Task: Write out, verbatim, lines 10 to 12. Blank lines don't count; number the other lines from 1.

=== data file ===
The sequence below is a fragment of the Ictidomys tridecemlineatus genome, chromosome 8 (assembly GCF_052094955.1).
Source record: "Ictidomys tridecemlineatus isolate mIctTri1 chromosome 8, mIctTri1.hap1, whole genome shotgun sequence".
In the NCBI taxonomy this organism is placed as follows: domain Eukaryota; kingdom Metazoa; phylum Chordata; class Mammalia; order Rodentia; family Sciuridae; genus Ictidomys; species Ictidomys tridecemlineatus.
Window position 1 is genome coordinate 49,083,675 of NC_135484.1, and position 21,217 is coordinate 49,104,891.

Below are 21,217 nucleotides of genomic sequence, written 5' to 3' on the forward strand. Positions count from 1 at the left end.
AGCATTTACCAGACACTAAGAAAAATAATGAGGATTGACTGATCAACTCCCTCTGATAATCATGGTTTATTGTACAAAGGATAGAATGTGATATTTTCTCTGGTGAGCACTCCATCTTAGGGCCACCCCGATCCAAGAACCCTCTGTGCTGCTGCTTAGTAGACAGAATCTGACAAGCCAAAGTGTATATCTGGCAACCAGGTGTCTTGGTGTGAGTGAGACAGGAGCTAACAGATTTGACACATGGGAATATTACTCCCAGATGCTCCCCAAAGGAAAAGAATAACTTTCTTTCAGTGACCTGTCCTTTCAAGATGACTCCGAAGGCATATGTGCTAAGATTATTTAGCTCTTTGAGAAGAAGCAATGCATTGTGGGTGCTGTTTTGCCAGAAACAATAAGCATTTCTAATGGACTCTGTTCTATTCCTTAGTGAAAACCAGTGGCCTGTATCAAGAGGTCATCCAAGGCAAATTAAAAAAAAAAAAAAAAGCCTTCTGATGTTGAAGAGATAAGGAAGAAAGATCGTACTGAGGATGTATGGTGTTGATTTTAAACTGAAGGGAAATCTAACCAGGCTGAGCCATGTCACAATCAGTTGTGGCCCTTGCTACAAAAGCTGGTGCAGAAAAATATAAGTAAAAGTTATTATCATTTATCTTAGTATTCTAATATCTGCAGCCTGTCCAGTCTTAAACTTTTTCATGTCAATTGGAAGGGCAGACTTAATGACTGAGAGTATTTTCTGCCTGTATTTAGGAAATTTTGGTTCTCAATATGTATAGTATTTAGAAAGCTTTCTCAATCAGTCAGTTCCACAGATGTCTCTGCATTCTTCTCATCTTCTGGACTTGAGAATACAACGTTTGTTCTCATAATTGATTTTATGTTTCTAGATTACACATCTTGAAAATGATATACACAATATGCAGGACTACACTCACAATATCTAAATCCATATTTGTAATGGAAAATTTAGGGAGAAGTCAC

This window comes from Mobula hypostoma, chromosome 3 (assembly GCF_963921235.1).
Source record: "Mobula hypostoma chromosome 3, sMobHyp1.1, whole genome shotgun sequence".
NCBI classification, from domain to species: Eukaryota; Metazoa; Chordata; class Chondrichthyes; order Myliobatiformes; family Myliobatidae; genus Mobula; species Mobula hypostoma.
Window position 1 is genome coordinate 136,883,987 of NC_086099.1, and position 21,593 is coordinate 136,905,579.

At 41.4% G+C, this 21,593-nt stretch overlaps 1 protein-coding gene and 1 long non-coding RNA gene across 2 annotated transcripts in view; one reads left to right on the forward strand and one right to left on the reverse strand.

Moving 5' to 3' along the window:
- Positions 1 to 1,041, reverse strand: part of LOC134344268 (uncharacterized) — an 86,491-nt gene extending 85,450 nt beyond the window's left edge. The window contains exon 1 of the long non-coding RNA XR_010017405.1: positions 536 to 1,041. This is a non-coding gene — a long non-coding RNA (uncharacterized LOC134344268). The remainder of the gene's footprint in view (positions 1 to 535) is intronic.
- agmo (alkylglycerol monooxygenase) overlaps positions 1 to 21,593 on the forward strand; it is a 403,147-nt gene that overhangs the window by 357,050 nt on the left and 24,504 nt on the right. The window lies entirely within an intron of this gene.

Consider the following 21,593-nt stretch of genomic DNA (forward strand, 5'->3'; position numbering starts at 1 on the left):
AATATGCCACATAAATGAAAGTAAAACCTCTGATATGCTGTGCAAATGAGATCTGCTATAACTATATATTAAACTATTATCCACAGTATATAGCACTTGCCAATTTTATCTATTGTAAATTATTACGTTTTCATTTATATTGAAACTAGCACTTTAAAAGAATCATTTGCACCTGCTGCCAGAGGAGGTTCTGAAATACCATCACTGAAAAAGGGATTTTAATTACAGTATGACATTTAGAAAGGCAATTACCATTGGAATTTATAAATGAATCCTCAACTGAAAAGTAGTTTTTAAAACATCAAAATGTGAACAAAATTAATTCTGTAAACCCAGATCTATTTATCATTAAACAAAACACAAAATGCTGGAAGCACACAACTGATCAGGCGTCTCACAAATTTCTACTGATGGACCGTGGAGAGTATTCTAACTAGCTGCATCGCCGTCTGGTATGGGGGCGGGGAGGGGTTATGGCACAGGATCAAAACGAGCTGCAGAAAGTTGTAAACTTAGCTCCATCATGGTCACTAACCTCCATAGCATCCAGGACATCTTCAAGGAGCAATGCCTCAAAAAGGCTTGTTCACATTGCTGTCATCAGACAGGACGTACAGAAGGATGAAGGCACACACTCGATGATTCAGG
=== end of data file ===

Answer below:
Window position 1 is genome coordinate 136,883,987 of NC_086099.1, and position 21,593 is coordinate 136,905,579.

At 41.4% G+C, this 21,593-nt stretch overlaps 1 protein-coding gene and 1 long non-coding RNA gene across 2 annotated transcripts in view; one reads left to right on the forward strand and one right to left on the reverse strand.

Moving 5' to 3' along the window: